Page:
However, that afternoon was a different story as Adele and I headed out with a few friends to try our luck.
We drove to the same dam to check if they pride did not return to the water. After confirming that there was definitely no sign of the lions we moved back towards the hill to see if we could pick up where we left off that morning. Still no luck and we were not even able to relocate on the four youngsters.
Oh well, back to the lodge we go. As we took the last turn, probably about three kilometers from where we had the cubs in the morning, heading back to the lodge there they were. No tracking. No searching. They came to us.
The Kgala males walking out of the bushes on our left hand side. These males are magnificent. The ‘perfect’ light was about ten minutes from disappearing and these guys showed up at exactly the right time. They both walked right next to the vehicle and onto the road in front of us.
The two males lead us about four hundred meters along the road where they joined the rest of the pride, minus the four cubs we had that morning, and threw themselves down on the floor like only a lion can. The two females were ‘flat cat’ and the one cub was laying down continually scratching his ear.
The cub had a pretty serious wound on his left ear and it was obviously bothering him quite a bit. Now the first thing everybody on the vehicle starts saying is loaded with emotion and points to how sad and miserable this young lion mist be due to the injury. Not quite the case. They don’t work like that. In nature you cannot, like in the human world, stop and feel sorry for yourself or attempt to gain pity from your friends and family. Life goes on and you cannot wallow in your misery like some people like to do.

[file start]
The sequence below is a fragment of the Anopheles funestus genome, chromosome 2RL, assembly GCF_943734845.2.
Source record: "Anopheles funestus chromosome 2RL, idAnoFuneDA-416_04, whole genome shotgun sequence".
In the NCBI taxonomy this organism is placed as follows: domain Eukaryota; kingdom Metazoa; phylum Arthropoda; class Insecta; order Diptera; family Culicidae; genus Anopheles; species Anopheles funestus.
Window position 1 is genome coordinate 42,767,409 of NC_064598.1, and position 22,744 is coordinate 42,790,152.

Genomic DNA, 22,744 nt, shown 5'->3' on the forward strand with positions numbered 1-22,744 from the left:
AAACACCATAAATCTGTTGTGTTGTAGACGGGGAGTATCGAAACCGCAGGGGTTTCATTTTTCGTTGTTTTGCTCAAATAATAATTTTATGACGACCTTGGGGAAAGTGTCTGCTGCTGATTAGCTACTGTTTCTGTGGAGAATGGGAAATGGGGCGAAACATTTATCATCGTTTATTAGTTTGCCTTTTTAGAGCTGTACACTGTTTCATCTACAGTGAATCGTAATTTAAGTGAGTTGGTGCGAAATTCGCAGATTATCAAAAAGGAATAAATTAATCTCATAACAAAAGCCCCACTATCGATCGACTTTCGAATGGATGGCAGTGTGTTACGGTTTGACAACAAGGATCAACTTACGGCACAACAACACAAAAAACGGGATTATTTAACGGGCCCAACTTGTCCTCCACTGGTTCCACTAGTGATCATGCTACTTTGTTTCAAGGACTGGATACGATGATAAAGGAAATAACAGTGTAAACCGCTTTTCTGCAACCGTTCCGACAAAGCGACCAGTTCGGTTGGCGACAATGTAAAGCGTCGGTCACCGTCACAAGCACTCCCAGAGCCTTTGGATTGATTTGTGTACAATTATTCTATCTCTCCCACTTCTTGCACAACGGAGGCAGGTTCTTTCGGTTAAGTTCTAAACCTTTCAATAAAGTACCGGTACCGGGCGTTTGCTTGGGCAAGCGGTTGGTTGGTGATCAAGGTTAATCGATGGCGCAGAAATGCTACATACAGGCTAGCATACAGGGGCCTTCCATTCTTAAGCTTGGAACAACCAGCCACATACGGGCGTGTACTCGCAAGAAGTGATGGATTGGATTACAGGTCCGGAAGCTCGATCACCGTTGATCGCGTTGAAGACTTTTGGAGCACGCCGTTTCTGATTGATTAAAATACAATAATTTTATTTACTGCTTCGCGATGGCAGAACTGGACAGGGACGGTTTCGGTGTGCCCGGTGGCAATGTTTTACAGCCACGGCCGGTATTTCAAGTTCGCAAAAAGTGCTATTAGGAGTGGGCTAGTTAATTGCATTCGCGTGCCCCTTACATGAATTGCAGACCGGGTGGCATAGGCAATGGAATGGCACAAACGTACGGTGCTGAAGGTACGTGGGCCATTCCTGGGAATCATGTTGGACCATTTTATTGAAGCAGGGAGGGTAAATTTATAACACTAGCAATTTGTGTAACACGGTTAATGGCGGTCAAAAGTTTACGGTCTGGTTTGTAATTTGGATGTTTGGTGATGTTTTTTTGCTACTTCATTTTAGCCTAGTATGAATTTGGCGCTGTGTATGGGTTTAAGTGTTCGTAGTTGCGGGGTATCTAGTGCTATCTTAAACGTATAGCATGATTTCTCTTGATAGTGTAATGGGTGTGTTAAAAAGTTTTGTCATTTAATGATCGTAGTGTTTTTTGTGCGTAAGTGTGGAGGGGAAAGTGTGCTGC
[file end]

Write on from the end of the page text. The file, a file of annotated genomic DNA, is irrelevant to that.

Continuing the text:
Gavin Tonkinson uploaded the following image to Photo-Africa this week which shows the same kind of scenario.
This lion, one of the Thola-Mateya coalition, was injured in a fight with the Batia brothers (who you might have read about previously). The wound is obviously quite serious and his mate also had a very seriously injured leg but they just carry on. Keep on doing what they are supposed to do. A lesson in their somewhere?
Anyway, back to the Kgalas.
The perfect light unfortunately did not last long enough and the shot I have in mind, the Kgala males together looking straight at me with sun from behind, was not going to happen today. The sighting was spectacular though. The one female was busy waking up and grooming while the rest of the pride was still out cold and still no sign of the four cubs.
I tried to play around with my flash and different ways to capture the two males other than in that golden afternoon light and all in all I was quite happy with the results. It's all to easy to just pop your flash no and fire on full strength bbut I wanted to try and keep the feeling that light was fading and night was approaching. (Any thoughts?)
As this was happening two zebra were slowly grazing down the road towards the lions and immediately the ‘power of possibilities’ comes into play again. What if? Will they?
The lions only realized the zebra where close to them after about ten minutes and the two females were up and ready to hunt immediately. The two males were lying down with their heads up as the two females starting moving around the zebra.
Ultimately nothing happened and after a very brief charge the females returned but immediately there were speculations as to why the males never hunt. This is a whole different story and a myth that I will write about at a later stage.
So, I finally got to see the two beautiful Kgala males but I am still waiting for the opportunity to photograph them in the early morning or late afternoon light. Hopefully the next week will bring a few more opportunities.
This afternoon Adele and I will be returning to the Madikwe Gardens to try and capture some of this oasis in the middle of the bushveld on film (or rather digital). I will be uploading a Blog on the Gardens tomorrow and also be adding these images and those I have been able to capture this last week or so, including the images in this Blog, to the Photo-Africa Stock Library during next week. I will post a Blog as soon as I have had the chance to upload. In the meantime you can visit the Stock Library as there are a few new photographers and a lot of new images that have been uploaded during the last week.
As always I look forward to hearing from you!